This pilot trial was open label and therefore a placebo effect cannot be ruled out. Investigators who evaluated the UMSARS (PN, PR) were not blinded to the intervention, and so the rating could be biased. Only a larger placebo-controlled double-blinded study can effectively delineate the role of IVIG in the treatment of MSA. However, Privigen® appears to have a profound immediate effect on BP, as discussed above. This fact can complicate the blinding of future studies since BP responses to infusions can distinguish the interventions from placebo. On the other hand, there was no significant difference in systemic BP on UMSARS-III based on a comparison of screening rating and the final visit rating suggesting that hypertensive effect of Privigen® is transient and therefore theoretically should not “mask” the putative disease-modifying effect. This fact is important to consider since what appears to be a slowing of disease progression could be due to symptomatic drug affect.
The effect of IVIG on MSA remains to be clarified. The present study design was based on the assumption that brain inflammation contributes to MSA. Furthermore, IVIG enters the central nervous system only if the blood brain barrier (BBB) is disrupted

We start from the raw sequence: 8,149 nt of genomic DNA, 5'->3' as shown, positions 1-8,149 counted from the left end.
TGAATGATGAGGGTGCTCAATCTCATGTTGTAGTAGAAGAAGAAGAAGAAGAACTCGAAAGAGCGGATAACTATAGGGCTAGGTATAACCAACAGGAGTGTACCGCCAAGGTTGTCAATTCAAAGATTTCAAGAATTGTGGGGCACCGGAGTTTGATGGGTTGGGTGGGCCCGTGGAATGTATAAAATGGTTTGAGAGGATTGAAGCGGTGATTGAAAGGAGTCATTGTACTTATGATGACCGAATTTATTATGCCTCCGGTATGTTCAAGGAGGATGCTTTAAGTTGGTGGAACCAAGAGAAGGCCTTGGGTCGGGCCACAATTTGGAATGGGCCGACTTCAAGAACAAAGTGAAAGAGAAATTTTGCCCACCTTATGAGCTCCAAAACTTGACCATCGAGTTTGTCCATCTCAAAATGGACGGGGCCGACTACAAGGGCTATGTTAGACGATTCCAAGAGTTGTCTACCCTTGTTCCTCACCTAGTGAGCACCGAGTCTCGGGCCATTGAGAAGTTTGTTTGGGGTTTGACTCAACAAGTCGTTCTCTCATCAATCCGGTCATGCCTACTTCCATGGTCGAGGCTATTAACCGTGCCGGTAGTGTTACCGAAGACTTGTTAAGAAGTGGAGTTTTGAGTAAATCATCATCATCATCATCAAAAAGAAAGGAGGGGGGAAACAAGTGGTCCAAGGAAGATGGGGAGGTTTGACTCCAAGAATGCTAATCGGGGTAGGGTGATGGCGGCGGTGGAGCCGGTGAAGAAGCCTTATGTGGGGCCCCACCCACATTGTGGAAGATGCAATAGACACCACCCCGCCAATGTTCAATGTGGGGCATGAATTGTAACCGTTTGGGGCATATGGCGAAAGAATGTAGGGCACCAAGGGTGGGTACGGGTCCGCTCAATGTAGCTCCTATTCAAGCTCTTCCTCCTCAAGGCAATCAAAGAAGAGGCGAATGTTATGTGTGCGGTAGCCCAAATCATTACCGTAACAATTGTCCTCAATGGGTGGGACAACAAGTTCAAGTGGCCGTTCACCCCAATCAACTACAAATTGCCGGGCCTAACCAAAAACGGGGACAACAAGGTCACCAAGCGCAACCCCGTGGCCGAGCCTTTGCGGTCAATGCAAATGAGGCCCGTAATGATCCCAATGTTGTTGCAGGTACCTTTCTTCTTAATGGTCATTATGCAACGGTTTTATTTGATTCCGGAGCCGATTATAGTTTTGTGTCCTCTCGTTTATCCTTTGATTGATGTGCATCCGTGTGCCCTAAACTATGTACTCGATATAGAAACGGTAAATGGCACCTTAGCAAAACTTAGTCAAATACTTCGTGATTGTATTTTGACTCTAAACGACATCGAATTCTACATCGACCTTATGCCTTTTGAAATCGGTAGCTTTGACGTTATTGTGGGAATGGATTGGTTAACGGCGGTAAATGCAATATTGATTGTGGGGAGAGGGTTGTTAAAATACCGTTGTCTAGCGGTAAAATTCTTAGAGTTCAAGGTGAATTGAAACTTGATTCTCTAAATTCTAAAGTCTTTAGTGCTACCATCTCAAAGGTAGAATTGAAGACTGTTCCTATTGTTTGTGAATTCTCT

]. Although measurement of the extravasation of IVIG was never performed in MSA, BBB is impaired in MSA
] including at basal ganglia and at similar areas that show activation of microglia
]. However, it is not clear whether the disruption of blood brain barrier is necessary for IVIG to be effective with MSA. Alternatively, IVIG could exhibit its effect on systemic modulation of the immune system.
The imaging portion of the study showed significant differences in particular brain areas of MSA subjects as compared with controls. Our results are similar to those of previous studies
]. Our MSA patients had reduced gray matter volume mainly in cerebellum and putamen and increased in hippocampus. White matter volume was increased in frontal lobe, putamen, cerebellum and hippocampus. The significance of the increase of the white matter remains unclear. It may simply reflect that proportionally more gray matter was lost than true enlargement of the white matter.
We also compared volumes before and after the treatment 8 months apart. There was no significant difference in any of the analyzed variables. Previous studies
] showed interval progression in atrophy of brain tissue. For example, annualized rates of atrophy of MSA, parkinsonian variant, are 1.0% for the whole brain (controls 0.4%) but can be as high as 4.5% in the pons (controls 0.2%) or 3.2% in cerebellum (controls 0.3%). In our study, the volumes did not change between the pre- and post-treatment evaluations. However, our imaging comparison interval was shorter (8 months versus 1 year). These findings are also encouraging but need to be validated in larger studies with longer follow up.